Can The Cloud and Virtualisation Reduce Your Energy Bills?

17 January 2017

Modern IT equipment is now more energy efficient than in the past, but it still costs money to run. This includes the PCs on each person’s desk, the equipment in your server room, as well as the air conditioning unit you might have running in the server room to keep the equipment cool.

There was a time when you had no choice but to build an IT infrastructure in this way. The internet and the cloud now give you an alternative.

In theory, you could probably run your business with a fraction of the physical computers you currently have on the premises. You could probably also run your business with fewer – or even zero – on-site servers.

With fewer computers and servers, your business will use less electricity so you get the cheapest business electricity bills possible.

How Does It Work

The internet makes this possible. Instead of setting up a completely physical IT infrastructure at your location, this is set up in the cloud, i.e. a remote data centre. It means your business runs with virtual servers and your staff use virtual computers.

From a practical, day-to-day point of view, there is no difference. Your employees see exactly the same things on the screen as they do now. The difference is they will only have a screen, mouse, and keyboard at their desk as there is no actual computer. In addition, virtual servers can replace the physical machines in your server room.

Advantages and Disadvantages

We’ve already mentioned one of the key advantages of cloud computing and workstation/server virtualisation, i.e. reducing the amount of energy that you use. There are other advantages too. Firstly, you don’t have to spend money purchasing expensive IT equipment. Most virtualisation contracts are based on a monthly fee, so it is much easier to budget.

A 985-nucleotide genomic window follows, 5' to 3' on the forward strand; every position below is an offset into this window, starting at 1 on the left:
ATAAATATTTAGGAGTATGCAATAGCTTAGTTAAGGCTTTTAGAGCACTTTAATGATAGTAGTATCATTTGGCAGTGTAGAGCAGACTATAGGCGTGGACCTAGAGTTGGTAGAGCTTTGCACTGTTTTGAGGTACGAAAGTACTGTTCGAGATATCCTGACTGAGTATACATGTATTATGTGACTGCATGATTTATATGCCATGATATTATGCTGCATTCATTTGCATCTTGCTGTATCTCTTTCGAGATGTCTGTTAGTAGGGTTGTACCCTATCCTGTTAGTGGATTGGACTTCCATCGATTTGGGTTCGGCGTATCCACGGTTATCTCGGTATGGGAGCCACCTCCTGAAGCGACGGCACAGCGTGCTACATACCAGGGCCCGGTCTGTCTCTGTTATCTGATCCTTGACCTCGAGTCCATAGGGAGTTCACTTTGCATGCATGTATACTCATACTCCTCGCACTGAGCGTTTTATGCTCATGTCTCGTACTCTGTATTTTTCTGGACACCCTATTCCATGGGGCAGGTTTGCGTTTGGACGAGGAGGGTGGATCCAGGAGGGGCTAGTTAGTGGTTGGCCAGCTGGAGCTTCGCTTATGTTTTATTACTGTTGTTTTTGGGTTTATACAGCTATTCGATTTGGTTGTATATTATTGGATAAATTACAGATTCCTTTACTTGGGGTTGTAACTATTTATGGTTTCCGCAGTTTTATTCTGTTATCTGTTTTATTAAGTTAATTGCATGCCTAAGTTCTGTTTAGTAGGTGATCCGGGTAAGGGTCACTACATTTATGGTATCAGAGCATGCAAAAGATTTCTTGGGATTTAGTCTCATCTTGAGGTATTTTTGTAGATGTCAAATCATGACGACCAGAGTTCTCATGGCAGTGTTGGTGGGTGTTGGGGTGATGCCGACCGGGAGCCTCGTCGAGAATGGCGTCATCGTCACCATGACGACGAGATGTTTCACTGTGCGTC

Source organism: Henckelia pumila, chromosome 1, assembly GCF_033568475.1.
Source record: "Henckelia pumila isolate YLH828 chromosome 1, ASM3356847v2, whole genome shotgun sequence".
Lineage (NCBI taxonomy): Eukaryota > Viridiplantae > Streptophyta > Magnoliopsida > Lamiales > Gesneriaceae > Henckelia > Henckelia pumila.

Also, management of the infrastructure – keeping it up-to-date, secure, and running efficiently – is the responsibility of your cloud provider. This reduces the IT management strain on your company.

In addition, the cloud provider is responsible for upgrading the hardware in their data centres and keeping everything modern. You, therefore, don’t have to worry about updating your equipment.

Also, the security in place at most cloud providers is to a very high standard, often to a higher standard than most SMEs have the ability or financial resources to implement.

What about the disadvantages? This basically comes down to trust and control. Many business owners feel more comfortable with having their IT on-site and under their complete control, despite the challenges this presents (as described above). Relinquishing that control means putting trust into the cloud provider that your data is safe and secure, and that your privacy is protected.

The Energy Use Question

So, there are arguments for and against moving away from physical IT infrastructures and into the cloud. From an energy use point of view only, moving to the cloud will help to lower your bills.

In addition, you can also help protect the environment by choosing a provider who has good energy efficiency policies. In other words, you can cut your energy bills and reduce your impact on the environment.

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